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14.3.3 Family Members
18.104.22.168 At risk of or in crisis
In addition to the veteran eligibility criteria, the person or family must be at risk of or experiencing crisis.
This means they are experiencing new and challenging life circumstances that give rise to a need to support them improve their functioning, wellbeing and/or resilience – their capability to deal with their circumstances.
For a delegate of the Commission to be satisfied that the person or family is experiencing crisis:
- An assessment of the needs of the family is required; and
- A determination is made that the experiences of the family would be mitigated by the provision of funding for structured supports for the purposes of building the family’s capability and/or functioning.
Not all families experiencing crisis will necessarily be eligible for, or would benefit from, services available under the Package. The intent of the Package is to provide short-term, intensive support to help families adjust to new and challenging circumstances. Delegates will determine whether a family’s crisis situation satisfies the Package’s intent and eligibility criteria and refer families to other support in the event that the Package is not appropriate for their particular circumstances.
The following situations may be considered crisis circumstances where the functioning of the family may be impacted and would benefit from support, but this is not an exhaustive list:
- mental and physical heath episodes including attempted suicide;
- substance abuse issues;
- family and domestic violence incidents, including child abuse;
- family conflicts and family breakdowns;
- sudden, significant events such as loss of employment or death in the family;
- at risk of disengagement with the community (particularly young people);
- at risk of engagement with the criminal justice system;
- other instances approved by the delegate, taking into account the professional judgement of Complex Case Managers.
The following situations would not, in and of themselves, be considered circumstances that make a family eligible:
- financial distress;
- routine/known events;
- legal proceedings, court costs of fines;
- natural/ environmental disaster.
22.214.171.124 Related persons
Family members of living veterans need to be a ‘related person’ in order to access support under the Package. Related persons are defined in each Act.
Related persons are:
- the veteran’s partner;
- the veteran’s former partner where the separation occurred in the last 12 months or where they are parenting a child of the veteran and the child is under 18 years old;
- a parent or step‑parent of the veteran;
- a parent or step‑parent of the veteran’s partner;
- a grandparent of the veteran;
- a child or stepchild of the veteran;
- a child or stepchild of the veteran’s partner;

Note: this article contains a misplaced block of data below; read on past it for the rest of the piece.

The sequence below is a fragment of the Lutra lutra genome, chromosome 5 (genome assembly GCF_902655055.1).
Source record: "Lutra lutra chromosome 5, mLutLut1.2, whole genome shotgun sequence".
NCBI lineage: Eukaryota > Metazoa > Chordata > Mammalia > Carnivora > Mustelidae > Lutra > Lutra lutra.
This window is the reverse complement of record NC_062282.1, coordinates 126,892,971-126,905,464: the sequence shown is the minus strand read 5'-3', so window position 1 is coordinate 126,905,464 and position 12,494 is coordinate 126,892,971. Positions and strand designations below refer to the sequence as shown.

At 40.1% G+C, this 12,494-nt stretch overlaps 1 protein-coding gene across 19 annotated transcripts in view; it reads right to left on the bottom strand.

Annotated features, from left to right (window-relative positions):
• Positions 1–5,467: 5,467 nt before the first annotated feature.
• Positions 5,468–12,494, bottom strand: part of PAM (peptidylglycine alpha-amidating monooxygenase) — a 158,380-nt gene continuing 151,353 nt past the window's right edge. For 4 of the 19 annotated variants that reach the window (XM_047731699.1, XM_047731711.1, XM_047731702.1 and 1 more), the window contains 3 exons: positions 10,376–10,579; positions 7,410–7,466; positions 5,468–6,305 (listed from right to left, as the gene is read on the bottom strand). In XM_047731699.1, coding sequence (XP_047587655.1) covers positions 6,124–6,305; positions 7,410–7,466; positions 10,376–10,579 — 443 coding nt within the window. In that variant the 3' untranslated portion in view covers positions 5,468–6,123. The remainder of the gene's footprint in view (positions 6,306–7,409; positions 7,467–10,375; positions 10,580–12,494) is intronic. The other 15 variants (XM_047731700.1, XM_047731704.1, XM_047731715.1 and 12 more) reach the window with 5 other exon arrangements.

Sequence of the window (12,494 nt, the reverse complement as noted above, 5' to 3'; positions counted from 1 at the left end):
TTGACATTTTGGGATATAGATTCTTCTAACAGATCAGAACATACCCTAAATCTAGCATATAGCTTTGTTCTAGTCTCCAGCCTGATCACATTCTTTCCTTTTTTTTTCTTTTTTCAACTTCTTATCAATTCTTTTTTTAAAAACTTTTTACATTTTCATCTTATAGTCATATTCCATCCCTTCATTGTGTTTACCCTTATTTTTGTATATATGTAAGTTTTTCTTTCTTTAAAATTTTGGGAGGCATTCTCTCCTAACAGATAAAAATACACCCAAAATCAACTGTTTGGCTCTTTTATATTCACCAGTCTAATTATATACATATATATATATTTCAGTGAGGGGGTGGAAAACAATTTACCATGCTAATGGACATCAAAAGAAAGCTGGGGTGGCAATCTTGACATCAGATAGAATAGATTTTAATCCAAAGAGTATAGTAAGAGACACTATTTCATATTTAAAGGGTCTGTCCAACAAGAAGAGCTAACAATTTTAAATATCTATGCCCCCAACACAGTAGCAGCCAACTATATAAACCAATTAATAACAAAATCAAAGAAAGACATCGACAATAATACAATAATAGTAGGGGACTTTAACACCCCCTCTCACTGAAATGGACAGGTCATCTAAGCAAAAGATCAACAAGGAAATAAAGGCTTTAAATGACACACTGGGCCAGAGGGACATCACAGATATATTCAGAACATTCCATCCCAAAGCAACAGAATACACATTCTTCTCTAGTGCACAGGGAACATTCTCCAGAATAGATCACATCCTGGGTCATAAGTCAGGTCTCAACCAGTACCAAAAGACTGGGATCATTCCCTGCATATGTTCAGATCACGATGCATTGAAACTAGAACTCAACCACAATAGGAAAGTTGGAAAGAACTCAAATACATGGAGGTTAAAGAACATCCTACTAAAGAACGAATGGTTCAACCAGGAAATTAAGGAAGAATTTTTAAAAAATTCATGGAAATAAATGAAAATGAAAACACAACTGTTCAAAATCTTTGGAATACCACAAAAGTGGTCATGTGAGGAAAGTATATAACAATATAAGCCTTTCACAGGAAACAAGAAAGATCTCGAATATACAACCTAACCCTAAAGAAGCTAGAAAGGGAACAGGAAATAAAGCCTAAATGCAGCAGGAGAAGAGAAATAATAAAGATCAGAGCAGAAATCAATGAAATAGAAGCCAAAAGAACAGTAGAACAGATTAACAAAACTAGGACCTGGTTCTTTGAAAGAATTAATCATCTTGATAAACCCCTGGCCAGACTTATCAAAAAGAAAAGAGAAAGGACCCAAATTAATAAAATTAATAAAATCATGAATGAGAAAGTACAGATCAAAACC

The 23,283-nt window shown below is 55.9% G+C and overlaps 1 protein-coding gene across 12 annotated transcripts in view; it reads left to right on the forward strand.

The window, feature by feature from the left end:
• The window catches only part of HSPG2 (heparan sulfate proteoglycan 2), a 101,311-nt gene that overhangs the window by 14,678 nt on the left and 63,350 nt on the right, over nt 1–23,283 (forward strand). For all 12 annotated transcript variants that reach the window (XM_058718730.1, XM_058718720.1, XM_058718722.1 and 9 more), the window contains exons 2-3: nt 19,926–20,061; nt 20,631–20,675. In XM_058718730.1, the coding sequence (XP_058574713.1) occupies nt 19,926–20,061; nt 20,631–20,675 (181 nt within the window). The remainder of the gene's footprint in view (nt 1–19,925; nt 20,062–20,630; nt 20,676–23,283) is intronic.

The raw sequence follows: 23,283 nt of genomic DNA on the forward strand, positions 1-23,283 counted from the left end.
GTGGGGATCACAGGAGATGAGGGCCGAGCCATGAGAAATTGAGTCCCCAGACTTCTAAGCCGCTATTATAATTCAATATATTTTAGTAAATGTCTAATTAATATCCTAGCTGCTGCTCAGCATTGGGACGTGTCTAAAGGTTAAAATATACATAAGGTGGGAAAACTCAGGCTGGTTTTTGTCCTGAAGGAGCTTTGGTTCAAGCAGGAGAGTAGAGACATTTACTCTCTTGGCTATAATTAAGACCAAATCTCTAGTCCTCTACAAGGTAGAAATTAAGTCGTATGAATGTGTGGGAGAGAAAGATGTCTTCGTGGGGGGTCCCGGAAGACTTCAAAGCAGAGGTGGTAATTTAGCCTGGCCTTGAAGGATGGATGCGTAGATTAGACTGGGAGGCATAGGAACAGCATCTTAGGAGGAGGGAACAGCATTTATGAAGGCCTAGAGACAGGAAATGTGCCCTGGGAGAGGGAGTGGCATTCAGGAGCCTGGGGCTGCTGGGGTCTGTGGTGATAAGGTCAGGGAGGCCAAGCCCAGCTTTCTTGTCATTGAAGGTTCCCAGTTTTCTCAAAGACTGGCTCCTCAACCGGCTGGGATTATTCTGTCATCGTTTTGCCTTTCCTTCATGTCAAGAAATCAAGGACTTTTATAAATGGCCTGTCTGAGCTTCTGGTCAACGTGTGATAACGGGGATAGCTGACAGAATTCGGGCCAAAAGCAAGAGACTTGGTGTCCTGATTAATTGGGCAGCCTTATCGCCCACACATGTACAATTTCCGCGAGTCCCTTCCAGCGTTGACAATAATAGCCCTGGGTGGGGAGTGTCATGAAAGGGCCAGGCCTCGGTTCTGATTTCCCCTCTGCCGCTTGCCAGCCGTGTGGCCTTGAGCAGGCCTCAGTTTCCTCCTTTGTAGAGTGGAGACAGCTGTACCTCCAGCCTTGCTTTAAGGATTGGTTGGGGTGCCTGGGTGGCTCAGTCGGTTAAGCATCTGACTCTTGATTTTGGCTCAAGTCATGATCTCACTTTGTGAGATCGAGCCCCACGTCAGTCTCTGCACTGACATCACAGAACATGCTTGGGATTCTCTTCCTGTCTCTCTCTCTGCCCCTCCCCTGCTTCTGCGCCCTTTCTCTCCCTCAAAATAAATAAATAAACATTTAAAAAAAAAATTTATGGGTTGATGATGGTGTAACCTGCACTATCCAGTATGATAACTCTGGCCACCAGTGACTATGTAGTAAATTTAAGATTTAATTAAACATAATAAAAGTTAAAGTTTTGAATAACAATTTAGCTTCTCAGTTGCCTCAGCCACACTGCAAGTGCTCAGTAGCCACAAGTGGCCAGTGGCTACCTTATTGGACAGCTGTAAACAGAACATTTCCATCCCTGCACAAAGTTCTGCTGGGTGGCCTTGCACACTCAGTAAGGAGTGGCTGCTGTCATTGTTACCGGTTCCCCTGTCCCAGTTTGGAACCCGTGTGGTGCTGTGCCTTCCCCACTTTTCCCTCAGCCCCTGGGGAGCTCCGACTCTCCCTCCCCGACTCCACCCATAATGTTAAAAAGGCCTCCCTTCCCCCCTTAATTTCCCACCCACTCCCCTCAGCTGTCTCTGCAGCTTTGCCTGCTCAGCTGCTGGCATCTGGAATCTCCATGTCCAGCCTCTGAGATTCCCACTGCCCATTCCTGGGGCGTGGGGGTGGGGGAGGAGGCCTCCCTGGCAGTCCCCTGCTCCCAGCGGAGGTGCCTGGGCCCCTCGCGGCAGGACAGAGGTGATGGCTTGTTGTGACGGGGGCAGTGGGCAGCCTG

- a grandchild of the veteran;
- the veteran’s brother, sister, half‑brother or half‑sister; or
- a person in respect of whom the veteran stands in the position of a parent; or
- a person who stands in the position of a parent to the veteran.
126.96.36.199 Related persons under a support plan
One or more related persons of a veteran may receive support under a support plan. For example, the partner and two children of a former member may receive support. These people would have access to services to meet their needs, up to the annual cap. Where the former partner of a veteran is seeking support from DVA due to their circumstances, they are not required to be nominated by the veteran in the veteran’s support plan in order to receive support. A delegate has the discretion to determine they are eligible to receive support without informing the veteran. This ensures the safety and wellbeing of the former partner in circumstances where there is family and domestic violence or other high risk separation circumstances. This means where a veteran has a current family and a former family, both may be able to receive support at the same time if they are eligible. Both families would have access to the full annual cap, it would not be split between them.
There may be circumstances where a veteran nominates their former partner for support, as they may still have a relationship and the former partner and/or the former partner’s child/ren with the veteran require support.
For questions on specific cases seek clarification from email@example.com
The family member is over 65 years old – are they eligible for the Package?
Yes. The age restriction is on the veteran, not the family member. The parent of the veteran who has a significant portion of care of the veteran’s children can receive support through the Package.
Who is considered a former partner?
A former partner is someone who was in a partner relationship with a member or former member before separating. That includes de-facto and married. A former partner does not have to be divorced from the veteran. The separation must be less than 12 months ago for the partner to be eligible, unless they are parenting the child of the veteran. Evidence of the separation may be required to determine eligibility.